Overview Design Principles What’s New in iOS 10 Interface Essentials Interaction 3D Touch Accessibility Audio Authentication Data Entry Feedback File Handling First Launch Experience Gestures Loading Modality Navigation Ratings and Reviews Requesting Permission Settings Terminology Undo and Redo Features Multitasking Notifications Printing Quick Look Siri TV Providers Visual Design Animation Branding Color Layout Typography Graphics App Icon Custom Icons Image Size and Resolution Launch Screen System Icons UI Bars Navigation Bars Search Bars Status Bars Tab Bars Toolbars UI Views Action Sheets Activity Views Alerts Collections Image Views Maps Pages Popovers Scroll Views Split Views Tables Text Views Web Views UI Controls Buttons Edit Menus Labels Page Controls Pickers Progress Indicators Refresh Content Controls Segmented Controls Sliders Steppers Switches Text Fields Extensions Custom Keyboards Document Providers Home Screen Actions Messaging Photo Editing Sharing and Actions Widgets Technologies Apple Pay GameKit HealthKit HomeKit iCloud In-App Purchase Live Photos ResearchKit Social Media Wallet Resources Tab Bars A tab bar appears at the bottom of an app screen and provides the ability to quickly switch between different sections of an app. Tab bars are translucent, may have a background tint, maintain the same height in all screen orientations, and are hidden when a keyboard is displayed. A tab bar may contain any number of tabs, but the number of visible tabs varies based on the device size and orientation. If some tabs can’t be displayed due to limited horizontal space, the final visible tab becomes a More tab, which reveals the additional tabs in a list on a separate screen. In general, use a tab bar to organize information at the app level. A tab bar is a good way to flatten your information hierarchy and provide access to several peer information categories or modes at once. Don’t remove or disable a tab when its function is unavailable. If tabs are available in some cases but not in others, your app’s interface becomes unstable and unpredictable. Ensure that all tabs are always enabled, and explain why a tab’s content is unavailable. For example, if there are no songs on an iOS device, the My Music tab in the Music app explains how to download songs. Use a tab bar strictly for navigation. Tab bar buttons should not be used to perform actions. If you need to provide controls that act on elements in the current view, use a toolbar instead. See Toolbars. Avoid having too many tabs. Each additional tab reduces the tappable area for selecting a tab and increases the complexity of your app, making it harder to locate information. Although a More tab can display extra tabs, this requires additional taps and is a poor use of space. Include essential tabs only, and use the minimum tabs necessary for your information hierarchy. Too few tabs can be a problem too, as it can make your interface appear disconnected. In general, use between three and five tabs on iPhone. A few more are acceptable on iPad. Use badging to communicate unobtrusively. You can display a badge—a red oval containing white text and either a number or an exclamation point—on a tab to indicate that new information is associated with that view or mode. Always switch contexts in the attached view. To keep your interface predictable, selecting a tab should always affect the view that’s directly attached to the tab bar, not another view elsewhere on screen. For example, selecting a tab on the left side of a split view shouldn’t cause the right side of the split view to suddenly change. Selecting a tab in a popover shouldn’t cause the view behind the popup to change. For developer guidance, see UITabBar. Tip It’s important to understand the difference between a tab bar and a toolbar, because both types of bars appear at the bottom of an app screen. A tab bar lets the user switch quickly between different sections of an app, such as the Alarm, Stopwatch, and Timer tabs in the Clock app. A toolbar contains buttons for performing actions related to the current context, such as creating an item, deleting an item, adding an annotation, or taking a photo. See Toolbars. Tab bars and toolbars never appear together in the same view.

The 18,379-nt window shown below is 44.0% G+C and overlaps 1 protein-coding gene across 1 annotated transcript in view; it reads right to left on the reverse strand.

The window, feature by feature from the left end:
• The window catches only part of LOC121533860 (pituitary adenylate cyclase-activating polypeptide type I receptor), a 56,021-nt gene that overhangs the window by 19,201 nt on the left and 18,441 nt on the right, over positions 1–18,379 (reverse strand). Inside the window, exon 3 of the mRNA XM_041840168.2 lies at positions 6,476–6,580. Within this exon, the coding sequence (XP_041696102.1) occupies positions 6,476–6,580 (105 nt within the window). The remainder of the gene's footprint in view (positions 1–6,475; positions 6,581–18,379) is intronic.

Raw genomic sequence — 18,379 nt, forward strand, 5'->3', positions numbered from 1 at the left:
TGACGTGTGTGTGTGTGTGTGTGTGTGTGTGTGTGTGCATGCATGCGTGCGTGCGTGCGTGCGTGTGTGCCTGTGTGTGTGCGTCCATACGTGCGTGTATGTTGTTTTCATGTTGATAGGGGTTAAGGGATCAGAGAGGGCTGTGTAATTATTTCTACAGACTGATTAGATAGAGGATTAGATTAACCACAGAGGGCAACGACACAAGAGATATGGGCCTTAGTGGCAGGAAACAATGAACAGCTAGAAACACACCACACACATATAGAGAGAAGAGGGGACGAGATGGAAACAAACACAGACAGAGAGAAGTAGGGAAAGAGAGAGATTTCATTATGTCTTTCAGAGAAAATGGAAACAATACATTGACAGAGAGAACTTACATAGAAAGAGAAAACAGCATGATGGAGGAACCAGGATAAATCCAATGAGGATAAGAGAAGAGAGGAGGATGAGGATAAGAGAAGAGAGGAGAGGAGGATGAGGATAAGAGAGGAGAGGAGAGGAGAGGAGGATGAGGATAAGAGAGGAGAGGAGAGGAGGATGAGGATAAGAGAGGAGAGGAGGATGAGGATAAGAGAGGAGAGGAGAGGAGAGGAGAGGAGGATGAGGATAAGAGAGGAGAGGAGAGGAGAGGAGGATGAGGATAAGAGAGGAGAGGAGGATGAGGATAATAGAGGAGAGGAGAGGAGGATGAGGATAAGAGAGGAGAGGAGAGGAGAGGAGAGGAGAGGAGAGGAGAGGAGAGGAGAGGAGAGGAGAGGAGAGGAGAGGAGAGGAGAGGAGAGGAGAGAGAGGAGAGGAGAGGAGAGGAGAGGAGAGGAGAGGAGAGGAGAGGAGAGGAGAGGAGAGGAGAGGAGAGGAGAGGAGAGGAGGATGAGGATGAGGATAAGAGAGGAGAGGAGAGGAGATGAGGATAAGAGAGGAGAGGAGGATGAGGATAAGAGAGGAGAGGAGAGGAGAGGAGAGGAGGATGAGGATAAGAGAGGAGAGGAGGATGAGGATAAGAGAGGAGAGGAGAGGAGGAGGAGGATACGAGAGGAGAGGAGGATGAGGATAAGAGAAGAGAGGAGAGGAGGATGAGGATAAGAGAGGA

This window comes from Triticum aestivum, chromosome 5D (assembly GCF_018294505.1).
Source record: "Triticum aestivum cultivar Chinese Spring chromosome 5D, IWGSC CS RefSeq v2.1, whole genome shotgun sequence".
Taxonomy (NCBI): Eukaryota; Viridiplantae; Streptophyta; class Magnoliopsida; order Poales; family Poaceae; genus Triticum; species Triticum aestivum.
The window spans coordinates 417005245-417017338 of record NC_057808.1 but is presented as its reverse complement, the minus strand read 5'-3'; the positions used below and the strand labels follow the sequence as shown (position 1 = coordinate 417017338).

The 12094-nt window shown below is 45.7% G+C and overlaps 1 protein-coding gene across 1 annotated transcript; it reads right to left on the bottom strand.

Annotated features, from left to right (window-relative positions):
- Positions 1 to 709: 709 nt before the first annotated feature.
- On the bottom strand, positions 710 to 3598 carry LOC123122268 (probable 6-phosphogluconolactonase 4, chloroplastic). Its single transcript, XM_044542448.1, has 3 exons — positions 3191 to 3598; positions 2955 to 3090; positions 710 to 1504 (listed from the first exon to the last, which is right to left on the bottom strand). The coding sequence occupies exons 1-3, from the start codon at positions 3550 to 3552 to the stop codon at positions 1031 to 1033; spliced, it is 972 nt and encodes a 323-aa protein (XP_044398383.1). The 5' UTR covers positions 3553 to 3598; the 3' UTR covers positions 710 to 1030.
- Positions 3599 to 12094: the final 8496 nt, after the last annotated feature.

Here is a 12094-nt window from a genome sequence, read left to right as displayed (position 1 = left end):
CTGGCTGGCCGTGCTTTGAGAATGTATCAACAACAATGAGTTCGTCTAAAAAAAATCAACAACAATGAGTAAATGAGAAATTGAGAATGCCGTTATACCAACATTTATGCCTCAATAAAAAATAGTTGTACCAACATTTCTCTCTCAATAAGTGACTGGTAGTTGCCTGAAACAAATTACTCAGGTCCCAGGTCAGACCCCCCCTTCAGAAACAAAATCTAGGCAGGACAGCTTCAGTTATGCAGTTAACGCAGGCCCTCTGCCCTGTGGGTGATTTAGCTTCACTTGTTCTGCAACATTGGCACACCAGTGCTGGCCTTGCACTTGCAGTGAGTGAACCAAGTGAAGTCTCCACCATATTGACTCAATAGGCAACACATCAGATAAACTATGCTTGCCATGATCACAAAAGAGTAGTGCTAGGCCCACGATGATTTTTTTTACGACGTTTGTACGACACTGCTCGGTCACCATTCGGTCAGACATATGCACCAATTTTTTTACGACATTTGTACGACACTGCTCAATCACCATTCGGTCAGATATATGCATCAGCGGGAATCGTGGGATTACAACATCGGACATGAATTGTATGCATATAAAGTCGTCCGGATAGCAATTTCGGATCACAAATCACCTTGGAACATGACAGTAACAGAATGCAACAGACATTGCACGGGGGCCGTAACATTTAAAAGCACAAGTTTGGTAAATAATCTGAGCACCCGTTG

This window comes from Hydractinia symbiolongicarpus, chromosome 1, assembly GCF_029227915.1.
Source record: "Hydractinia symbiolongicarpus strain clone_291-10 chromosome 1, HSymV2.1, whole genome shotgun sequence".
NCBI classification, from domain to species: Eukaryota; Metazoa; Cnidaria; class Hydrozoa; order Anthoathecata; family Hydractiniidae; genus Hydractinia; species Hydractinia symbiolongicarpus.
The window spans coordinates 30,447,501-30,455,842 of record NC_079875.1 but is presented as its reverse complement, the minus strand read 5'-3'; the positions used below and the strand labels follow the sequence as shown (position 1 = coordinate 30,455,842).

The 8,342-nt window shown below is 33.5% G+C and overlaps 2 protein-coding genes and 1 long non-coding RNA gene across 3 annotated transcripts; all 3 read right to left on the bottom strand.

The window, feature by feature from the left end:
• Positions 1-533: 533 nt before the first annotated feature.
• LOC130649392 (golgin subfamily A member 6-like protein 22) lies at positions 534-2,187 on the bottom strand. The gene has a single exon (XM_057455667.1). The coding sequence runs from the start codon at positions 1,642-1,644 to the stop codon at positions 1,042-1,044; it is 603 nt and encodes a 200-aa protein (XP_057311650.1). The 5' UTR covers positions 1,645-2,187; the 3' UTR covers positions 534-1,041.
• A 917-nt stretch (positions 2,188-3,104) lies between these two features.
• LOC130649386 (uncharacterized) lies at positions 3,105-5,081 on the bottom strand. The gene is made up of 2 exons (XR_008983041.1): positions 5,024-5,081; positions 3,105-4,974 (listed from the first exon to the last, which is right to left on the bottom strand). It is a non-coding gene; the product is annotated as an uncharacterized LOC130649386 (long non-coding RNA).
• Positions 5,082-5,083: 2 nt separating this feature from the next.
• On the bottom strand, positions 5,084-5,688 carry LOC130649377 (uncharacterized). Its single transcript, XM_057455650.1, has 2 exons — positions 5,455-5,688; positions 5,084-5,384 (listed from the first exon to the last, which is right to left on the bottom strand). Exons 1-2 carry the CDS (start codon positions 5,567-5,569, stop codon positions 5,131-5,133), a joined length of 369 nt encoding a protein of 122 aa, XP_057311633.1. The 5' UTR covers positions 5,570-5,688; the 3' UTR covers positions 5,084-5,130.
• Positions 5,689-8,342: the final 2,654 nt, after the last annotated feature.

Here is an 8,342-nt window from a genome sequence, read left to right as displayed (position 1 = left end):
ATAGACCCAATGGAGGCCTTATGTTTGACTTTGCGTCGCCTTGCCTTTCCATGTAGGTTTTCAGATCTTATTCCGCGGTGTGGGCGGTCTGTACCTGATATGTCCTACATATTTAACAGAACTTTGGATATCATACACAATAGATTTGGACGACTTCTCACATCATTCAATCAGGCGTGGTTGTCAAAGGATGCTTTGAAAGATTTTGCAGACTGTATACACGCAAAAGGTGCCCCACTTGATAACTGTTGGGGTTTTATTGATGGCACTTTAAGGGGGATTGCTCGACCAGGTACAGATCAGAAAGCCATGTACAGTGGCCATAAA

Iphone Home Screen Bottom Bar